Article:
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CT scans. Are they really necessary?

By October 22, 2014August 8th, 2019Blog

**Editor’s Note: We’re back! We got a little busy taking care of our wonderful patients, but we are excited to bring you some interesting content, features, opinions, bad jokes, and updates from our office!

CT Scans. Generally speaking, these scans do not bring about a positive thought because typically if you need one, something is not quite right. Thankfully in Orthodontics, we use CT Scans to look for impacted teeth, extra teeth, bone levels, and a few other minor occurrences.

A question I am starting to receive more and more is “Why don’t you take CT scan so you can fully diagnose me?” Fair question, and one that I’ve contemplated myself many times. Can a CT scan really help me diagnose a patient better. Like the answer to many other questions, the answer is yes AND no. Let’s dissect this a little bit more.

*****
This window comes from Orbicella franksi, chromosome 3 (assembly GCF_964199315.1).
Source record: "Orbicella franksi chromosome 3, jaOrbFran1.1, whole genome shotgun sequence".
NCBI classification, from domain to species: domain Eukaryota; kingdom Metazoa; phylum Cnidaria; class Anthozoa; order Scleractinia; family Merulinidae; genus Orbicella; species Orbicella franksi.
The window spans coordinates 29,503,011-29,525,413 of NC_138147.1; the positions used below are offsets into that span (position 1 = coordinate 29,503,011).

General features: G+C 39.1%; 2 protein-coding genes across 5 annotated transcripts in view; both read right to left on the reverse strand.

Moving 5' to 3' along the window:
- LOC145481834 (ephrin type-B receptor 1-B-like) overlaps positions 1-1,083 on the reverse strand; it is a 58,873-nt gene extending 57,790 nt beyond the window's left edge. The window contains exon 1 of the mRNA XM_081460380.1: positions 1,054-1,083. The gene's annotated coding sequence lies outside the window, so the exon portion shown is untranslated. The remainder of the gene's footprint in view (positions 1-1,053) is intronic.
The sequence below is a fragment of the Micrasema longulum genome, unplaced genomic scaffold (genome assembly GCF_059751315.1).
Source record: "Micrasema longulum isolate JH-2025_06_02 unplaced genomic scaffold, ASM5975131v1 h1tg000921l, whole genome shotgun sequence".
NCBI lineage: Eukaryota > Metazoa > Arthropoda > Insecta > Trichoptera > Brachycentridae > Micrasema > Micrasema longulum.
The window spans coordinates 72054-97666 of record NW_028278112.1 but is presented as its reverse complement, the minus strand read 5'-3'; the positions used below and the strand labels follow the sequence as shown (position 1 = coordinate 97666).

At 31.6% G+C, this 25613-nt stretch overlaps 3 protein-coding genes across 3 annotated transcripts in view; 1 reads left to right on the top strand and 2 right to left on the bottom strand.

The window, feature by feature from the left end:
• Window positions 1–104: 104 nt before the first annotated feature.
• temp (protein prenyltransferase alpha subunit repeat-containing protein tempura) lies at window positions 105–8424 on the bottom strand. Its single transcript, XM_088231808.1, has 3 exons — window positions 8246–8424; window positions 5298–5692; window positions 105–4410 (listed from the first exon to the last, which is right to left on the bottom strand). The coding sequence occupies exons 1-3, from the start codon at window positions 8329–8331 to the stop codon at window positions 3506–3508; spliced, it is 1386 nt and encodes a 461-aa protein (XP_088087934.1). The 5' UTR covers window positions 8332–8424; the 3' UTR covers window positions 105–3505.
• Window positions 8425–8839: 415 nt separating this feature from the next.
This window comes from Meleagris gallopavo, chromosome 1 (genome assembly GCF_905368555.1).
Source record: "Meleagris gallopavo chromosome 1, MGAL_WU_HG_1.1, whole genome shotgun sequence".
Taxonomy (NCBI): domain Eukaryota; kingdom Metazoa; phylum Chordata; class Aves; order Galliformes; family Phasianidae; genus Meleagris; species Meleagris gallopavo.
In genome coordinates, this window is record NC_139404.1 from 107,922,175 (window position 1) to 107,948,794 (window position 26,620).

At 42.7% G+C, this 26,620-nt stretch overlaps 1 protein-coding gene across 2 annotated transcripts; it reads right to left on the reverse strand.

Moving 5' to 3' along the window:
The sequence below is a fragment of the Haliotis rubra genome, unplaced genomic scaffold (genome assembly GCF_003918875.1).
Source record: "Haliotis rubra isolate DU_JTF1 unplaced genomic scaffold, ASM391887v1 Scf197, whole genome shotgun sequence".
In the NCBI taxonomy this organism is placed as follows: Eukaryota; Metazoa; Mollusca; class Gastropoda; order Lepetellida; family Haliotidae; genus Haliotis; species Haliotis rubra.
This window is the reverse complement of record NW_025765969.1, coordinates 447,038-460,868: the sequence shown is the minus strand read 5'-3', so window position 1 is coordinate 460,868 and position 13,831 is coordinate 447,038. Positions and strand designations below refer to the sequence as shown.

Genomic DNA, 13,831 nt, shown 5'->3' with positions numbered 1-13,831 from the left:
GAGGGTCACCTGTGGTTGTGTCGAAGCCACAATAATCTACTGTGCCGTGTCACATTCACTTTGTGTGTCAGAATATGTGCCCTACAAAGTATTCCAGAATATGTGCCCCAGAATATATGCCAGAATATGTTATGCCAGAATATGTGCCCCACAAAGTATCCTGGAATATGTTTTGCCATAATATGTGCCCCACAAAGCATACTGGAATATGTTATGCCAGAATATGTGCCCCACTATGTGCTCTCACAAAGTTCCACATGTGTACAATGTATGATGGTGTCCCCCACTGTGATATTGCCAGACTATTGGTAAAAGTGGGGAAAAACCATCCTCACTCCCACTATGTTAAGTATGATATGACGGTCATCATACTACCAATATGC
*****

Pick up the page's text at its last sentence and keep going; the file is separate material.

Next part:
In Orthodontics and dentistry in general, Computed Tomography(CT) is limited primarily to the use of a Cone Beam CT machine. These machines have the ability the create an image of the exact area you need to see. It’s amazing technology, and has helped me diagnose some specific problems really well. So, why don’t I use it all the time, on every patient? The answer, primarily is, radiation.

A typical New Patient in our office has a Panoramic(Around the Head) and Lateral Cephalometric(Side) X-ray taken at the first visit. The combined radiation of these two x-rays is minimal, and certainly less than a targeted CBCT Scan. Our philosophy is that, if one of the x-rays shows something abnormal(i.e. an impacted or stuck tooth), then it is prudent to recommend a CBCT Scan to properly diagnose. We do not believe that a CT scan is necessary on every patient. That philosophy also follows along with the recommendation of the American Association of Orthodontists and American Association of Oral and Maxillofacial Radiologists. If you would like to dig into the weeds, their 2013 Report, which was co-written by one of my professors at Louisville, Dr. Bill Scarfe, is linked here.

The takeaway here is that the use of X-rays in our office is done on an individual basis based on clinical observation. As the technology improves on CBCT and the radiation dosage comes down, it is certainly possible in the future to see more of these scans be done more regularly.


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